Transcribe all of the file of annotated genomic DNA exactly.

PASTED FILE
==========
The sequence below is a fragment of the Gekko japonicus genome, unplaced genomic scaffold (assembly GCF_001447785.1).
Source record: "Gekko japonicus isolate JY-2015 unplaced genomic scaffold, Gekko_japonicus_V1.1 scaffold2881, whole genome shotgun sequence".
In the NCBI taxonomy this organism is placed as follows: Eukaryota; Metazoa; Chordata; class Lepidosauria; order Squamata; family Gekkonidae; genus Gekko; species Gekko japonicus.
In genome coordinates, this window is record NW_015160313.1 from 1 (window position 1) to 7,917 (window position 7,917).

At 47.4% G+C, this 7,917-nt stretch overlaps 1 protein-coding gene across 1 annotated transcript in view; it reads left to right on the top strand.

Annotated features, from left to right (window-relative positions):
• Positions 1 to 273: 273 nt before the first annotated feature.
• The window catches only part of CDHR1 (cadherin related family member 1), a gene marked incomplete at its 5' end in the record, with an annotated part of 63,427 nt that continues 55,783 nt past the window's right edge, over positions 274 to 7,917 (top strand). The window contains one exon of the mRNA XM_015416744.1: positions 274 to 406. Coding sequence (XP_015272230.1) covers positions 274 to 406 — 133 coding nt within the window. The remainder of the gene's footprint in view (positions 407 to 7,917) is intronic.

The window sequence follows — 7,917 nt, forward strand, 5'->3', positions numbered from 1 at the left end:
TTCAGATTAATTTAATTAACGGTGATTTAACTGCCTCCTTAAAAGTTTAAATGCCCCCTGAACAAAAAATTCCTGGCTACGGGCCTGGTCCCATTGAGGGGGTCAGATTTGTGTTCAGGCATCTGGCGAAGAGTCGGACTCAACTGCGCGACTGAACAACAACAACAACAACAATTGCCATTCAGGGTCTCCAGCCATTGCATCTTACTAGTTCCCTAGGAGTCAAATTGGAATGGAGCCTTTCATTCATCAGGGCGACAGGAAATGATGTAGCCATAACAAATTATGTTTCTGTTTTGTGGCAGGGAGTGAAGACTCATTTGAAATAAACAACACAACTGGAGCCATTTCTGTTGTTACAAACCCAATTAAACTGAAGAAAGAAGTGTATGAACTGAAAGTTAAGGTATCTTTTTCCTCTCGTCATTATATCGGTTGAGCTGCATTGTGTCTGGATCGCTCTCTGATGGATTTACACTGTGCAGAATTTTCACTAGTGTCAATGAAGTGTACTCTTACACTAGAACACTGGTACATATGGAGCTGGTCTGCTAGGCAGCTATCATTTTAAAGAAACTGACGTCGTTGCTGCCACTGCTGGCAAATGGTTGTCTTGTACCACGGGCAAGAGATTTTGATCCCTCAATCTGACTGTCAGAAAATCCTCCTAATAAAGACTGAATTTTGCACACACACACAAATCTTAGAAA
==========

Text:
The sequence below is a fragment of the Gekko japonicus genome, unplaced genomic scaffold (assembly GCF_001447785.1).
Source record: "Gekko japonicus isolate JY-2015 unplaced genomic scaffold, Gekko_japonicus_V1.1 scaffold2881, whole genome shotgun sequence".
In the NCBI taxonomy this organism is placed as follows: Eukaryota; Metazoa; Chordata; class Lepidosauria; order Squamata; family Gekkonidae; genus Gekko; species Gekko japonicus.
In genome coordinates, this window is record NW_015160313.1 from 1 (window position 1) to 7,917 (window position 7,917).

At 47.4% G+C, this 7,917-nt stretch overlaps 1 protein-coding gene across 1 annotated transcript in view; it reads left to right on the top strand.

Annotated features, from left to right (window-relative positions):
• Positions 1 to 273: 273 nt before the first annotated feature.
• The window catches only part of CDHR1 (cadherin related family member 1), a gene marked incomplete at its 5' end in the record, with an annotated part of 63,427 nt that continues 55,783 nt past the window's right edge, over positions 274 to 7,917 (top strand). The window contains one exon of the mRNA XM_015416744.1: positions 274 to 406. Coding sequence (XP_015272230.1) covers positions 274 to 406 — 133 coding nt within the window. The remainder of the gene's footprint in view (positions 407 to 7,917) is intronic.

The window sequence follows — 7,917 nt, forward strand, 5'->3', positions numbered from 1 at the left end:
TTCAGATTAATTTAATTAACGGTGATTTAACTGCCTCCTTAAAAGTTTAAATGCCCCCTGAACAAAAAATTCCTGGCTACGGGCCTGGTCCCATTGAGGGGGTCAGATTTGTGTTCAGGCATCTGGCGAAGAGTCGGACTCAACTGCGCGACTGAACAACAACAACAACAACAATTGCCATTCAGGGTCTCCAGCCATTGCATCTTACTAGTTCCCTAGGAGTCAAATTGGAATGGAGCCTTTCATTCATCAGGGCGACAGGAAATGATGTAGCCATAACAAATTATGTTTCTGTTTTGTGGCAGGGAGTGAAGACTCATTTGAAATAAACAACACAACTGGAGCCATTTCTGTTGTTACAAACCCAATTAAACTGAAGAAAGAAGTGTATGAACTGAAAGTTAAGGTATCTTTTTCCTCTCGTCATTATATCGGTTGAGCTGCATTGTGTCTGGATCGCTCTCTGATGGATTTACACTGTGCAGAATTTTCACTAGTGTCAATGAAGTGTACTCTTACACTAGAACACTGGTACATATGGAGCTGGTCTGCTAGGCAGCTATCATTTTAAAGAAACTGACGTCGTTGCTGCCACTGCTGGCAAATGGTTGTCTTGTACCACGGGCAAGAGATTTTGATCCCTCAATCTGACTGTCAGAAAATCCTCCTAATAAAGACTGAATTTTGCACACACACACAAATCTTAGAAA